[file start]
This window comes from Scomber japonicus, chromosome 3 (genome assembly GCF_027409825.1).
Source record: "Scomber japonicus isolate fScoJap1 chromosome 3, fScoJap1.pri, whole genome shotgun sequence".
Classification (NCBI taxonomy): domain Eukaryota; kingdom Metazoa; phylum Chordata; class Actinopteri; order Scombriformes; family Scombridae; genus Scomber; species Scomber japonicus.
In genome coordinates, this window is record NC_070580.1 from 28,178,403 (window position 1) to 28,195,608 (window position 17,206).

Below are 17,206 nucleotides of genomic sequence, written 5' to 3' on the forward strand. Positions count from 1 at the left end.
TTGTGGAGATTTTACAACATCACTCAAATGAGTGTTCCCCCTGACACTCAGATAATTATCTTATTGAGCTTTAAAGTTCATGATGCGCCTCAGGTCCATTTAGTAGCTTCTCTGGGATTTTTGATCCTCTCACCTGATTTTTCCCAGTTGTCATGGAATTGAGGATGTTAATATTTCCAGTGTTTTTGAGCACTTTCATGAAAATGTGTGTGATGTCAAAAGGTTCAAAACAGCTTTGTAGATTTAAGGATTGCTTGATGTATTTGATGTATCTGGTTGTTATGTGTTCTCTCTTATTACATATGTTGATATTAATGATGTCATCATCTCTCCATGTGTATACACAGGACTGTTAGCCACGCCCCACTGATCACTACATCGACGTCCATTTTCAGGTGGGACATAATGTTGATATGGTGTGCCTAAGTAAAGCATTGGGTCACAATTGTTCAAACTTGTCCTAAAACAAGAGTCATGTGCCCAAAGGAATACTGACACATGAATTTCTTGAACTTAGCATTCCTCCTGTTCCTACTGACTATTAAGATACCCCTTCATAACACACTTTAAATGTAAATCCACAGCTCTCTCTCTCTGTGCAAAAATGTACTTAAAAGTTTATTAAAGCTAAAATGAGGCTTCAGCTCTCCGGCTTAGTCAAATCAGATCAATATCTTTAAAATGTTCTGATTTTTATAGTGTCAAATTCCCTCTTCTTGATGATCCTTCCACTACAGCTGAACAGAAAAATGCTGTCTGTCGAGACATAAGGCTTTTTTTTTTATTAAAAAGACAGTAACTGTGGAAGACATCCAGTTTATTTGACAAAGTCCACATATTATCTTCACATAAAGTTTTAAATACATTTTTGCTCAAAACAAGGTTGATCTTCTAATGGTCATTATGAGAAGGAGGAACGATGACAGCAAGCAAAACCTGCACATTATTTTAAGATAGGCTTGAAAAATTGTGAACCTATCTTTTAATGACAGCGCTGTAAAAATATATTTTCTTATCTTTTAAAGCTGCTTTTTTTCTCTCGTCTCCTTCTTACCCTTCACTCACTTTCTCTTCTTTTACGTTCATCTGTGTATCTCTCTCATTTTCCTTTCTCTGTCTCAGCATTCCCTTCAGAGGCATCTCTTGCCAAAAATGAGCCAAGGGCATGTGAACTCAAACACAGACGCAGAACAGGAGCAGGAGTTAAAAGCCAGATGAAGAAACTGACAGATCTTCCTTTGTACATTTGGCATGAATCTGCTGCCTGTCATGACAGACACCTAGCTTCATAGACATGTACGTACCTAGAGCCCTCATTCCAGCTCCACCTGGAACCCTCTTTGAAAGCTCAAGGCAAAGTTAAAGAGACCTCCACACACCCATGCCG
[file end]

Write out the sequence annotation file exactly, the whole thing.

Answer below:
This window comes from Scomber japonicus, chromosome 3 (genome assembly GCF_027409825.1).
Source record: "Scomber japonicus isolate fScoJap1 chromosome 3, fScoJap1.pri, whole genome shotgun sequence".
Classification (NCBI taxonomy): domain Eukaryota; kingdom Metazoa; phylum Chordata; class Actinopteri; order Scombriformes; family Scombridae; genus Scomber; species Scomber japonicus.
In genome coordinates, this window is record NC_070580.1 from 28,178,403 (window position 1) to 28,195,608 (window position 17,206).

Below are 17,206 nucleotides of genomic sequence, written 5' to 3' on the forward strand. Positions count from 1 at the left end.
TTGTGGAGATTTTACAACATCACTCAAATGAGTGTTCCCCCTGACACTCAGATAATTATCTTATTGAGCTTTAAAGTTCATGATGCGCCTCAGGTCCATTTAGTAGCTTCTCTGGGATTTTTGATCCTCTCACCTGATTTTTCCCAGTTGTCATGGAATTGAGGATGTTAATATTTCCAGTGTTTTTGAGCACTTTCATGAAAATGTGTGTGATGTCAAAAGGTTCAAAACAGCTTTGTAGATTTAAGGATTGCTTGATGTATTTGATGTATCTGGTTGTTATGTGTTCTCTCTTATTACATATGTTGATATTAATGATGTCATCATCTCTCCATGTGTATACACAGGACTGTTAGCCACGCCCCACTGATCACTACATCGACGTCCATTTTCAGGTGGGACATAATGTTGATATGGTGTGCCTAAGTAAAGCATTGGGTCACAATTGTTCAAACTTGTCCTAAAACAAGAGTCATGTGCCCAAAGGAATACTGACACATGAATTTCTTGAACTTAGCATTCCTCCTGTTCCTACTGACTATTAAGATACCCCTTCATAACACACTTTAAATGTAAATCCACAGCTCTCTCTCTCTGTGCAAAAATGTACTTAAAAGTTTATTAAAGCTAAAATGAGGCTTCAGCTCTCCGGCTTAGTCAAATCAGATCAATATCTTTAAAATGTTCTGATTTTTATAGTGTCAAATTCCCTCTTCTTGATGATCCTTCCACTACAGCTGAACAGAAAAATGCTGTCTGTCGAGACATAAGGCTTTTTTTTTTATTAAAAAGACAGTAACTGTGGAAGACATCCAGTTTATTTGACAAAGTCCACATATTATCTTCACATAAAGTTTTAAATACATTTTTGCTCAAAACAAGGTTGATCTTCTAATGGTCATTATGAGAAGGAGGAACGATGACAGCAAGCAAAACCTGCACATTATTTTAAGATAGGCTTGAAAAATTGTGAACCTATCTTTTAATGACAGCGCTGTAAAAATATATTTTCTTATCTTTTAAAGCTGCTTTTTTTCTCTCGTCTCCTTCTTACCCTTCACTCACTTTCTCTTCTTTTACGTTCATCTGTGTATCTCTCTCATTTTCCTTTCTCTGTCTCAGCATTCCCTTCAGAGGCATCTCTTGCCAAAAATGAGCCAAGGGCATGTGAACTCAAACACAGACGCAGAACAGGAGCAGGAGTTAAAAGCCAGATGAAGAAACTGACAGATCTTCCTTTGTACATTTGGCATGAATCTGCTGCCTGTCATGACAGACACCTAGCTTCATAGACATGTACGTACCTAGAGCCCTCATTCCAGCTCCACCTGGAACCCTCTTTGAAAGCTCAAGGCAAAGTTAAAGAGACCTCCACACACCCATGCCG